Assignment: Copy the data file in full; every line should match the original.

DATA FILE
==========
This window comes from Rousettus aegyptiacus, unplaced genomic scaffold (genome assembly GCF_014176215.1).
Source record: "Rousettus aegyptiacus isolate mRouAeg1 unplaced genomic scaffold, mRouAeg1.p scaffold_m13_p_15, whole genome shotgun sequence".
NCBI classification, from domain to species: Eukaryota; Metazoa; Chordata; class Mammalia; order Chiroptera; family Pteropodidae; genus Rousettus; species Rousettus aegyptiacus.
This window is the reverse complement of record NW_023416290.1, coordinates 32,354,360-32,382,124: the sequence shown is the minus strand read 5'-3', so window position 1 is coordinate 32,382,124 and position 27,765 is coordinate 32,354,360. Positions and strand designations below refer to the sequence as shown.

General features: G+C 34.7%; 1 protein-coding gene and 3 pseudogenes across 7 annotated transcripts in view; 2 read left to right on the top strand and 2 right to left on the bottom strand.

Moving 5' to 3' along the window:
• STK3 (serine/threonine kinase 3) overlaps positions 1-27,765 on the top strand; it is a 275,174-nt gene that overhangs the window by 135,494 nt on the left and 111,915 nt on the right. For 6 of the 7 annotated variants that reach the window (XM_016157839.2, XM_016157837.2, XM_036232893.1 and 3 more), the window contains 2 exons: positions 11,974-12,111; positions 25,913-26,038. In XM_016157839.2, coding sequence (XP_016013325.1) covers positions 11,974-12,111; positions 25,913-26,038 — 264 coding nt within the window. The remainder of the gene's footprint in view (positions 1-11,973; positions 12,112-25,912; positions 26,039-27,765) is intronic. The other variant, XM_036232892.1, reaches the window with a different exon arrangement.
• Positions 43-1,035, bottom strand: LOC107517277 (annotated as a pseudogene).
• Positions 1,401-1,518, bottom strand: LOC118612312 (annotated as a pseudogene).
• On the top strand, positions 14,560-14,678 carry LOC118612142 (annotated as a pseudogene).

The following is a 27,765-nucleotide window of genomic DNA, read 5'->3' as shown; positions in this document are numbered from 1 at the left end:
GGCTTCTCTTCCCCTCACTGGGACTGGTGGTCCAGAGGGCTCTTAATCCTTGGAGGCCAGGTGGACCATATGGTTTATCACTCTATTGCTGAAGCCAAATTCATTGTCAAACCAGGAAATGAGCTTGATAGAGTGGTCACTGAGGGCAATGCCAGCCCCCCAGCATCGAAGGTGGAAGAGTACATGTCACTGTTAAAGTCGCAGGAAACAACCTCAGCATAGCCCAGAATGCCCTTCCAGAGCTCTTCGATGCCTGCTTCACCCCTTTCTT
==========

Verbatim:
This window comes from Rousettus aegyptiacus, unplaced genomic scaffold (genome assembly GCF_014176215.1).
Source record: "Rousettus aegyptiacus isolate mRouAeg1 unplaced genomic scaffold, mRouAeg1.p scaffold_m13_p_15, whole genome shotgun sequence".
NCBI classification, from domain to species: Eukaryota; Metazoa; Chordata; class Mammalia; order Chiroptera; family Pteropodidae; genus Rousettus; species Rousettus aegyptiacus.
This window is the reverse complement of record NW_023416290.1, coordinates 32,354,360-32,382,124: the sequence shown is the minus strand read 5'-3', so window position 1 is coordinate 32,382,124 and position 27,765 is coordinate 32,354,360. Positions and strand designations below refer to the sequence as shown.

General features: G+C 34.7%; 1 protein-coding gene and 3 pseudogenes across 7 annotated transcripts in view; 2 read left to right on the top strand and 2 right to left on the bottom strand.

Moving 5' to 3' along the window:
• STK3 (serine/threonine kinase 3) overlaps positions 1-27,765 on the top strand; it is a 275,174-nt gene that overhangs the window by 135,494 nt on the left and 111,915 nt on the right. For 6 of the 7 annotated variants that reach the window (XM_016157839.2, XM_016157837.2, XM_036232893.1 and 3 more), the window contains 2 exons: positions 11,974-12,111; positions 25,913-26,038. In XM_016157839.2, coding sequence (XP_016013325.1) covers positions 11,974-12,111; positions 25,913-26,038 — 264 coding nt within the window. The remainder of the gene's footprint in view (positions 1-11,973; positions 12,112-25,912; positions 26,039-27,765) is intronic. The other variant, XM_036232892.1, reaches the window with a different exon arrangement.
• Positions 43-1,035, bottom strand: LOC107517277 (annotated as a pseudogene).
• Positions 1,401-1,518, bottom strand: LOC118612312 (annotated as a pseudogene).
• On the top strand, positions 14,560-14,678 carry LOC118612142 (annotated as a pseudogene).

The following is a 27,765-nucleotide window of genomic DNA, read 5'->3' as shown; positions in this document are numbered from 1 at the left end:
GGCTTCTCTTCCCCTCACTGGGACTGGTGGTCCAGAGGGCTCTTAATCCTTGGAGGCCAGGTGGACCATATGGTTTATCACTCTATTGCTGAAGCCAAATTCATTGTCAAACCAGGAAATGAGCTTGATAGAGTGGTCACTGAGGGCAATGCCAGCCCCCCAGCATCGAAGGTGGAAGAGTACATGTCACTGTTAAAGTCGCAGGAAACAACCTCAGCATAGCCCAGAATGCCCTTCCAGAGCTCTTCGATGCCTGCTTCACCCCTTTCTT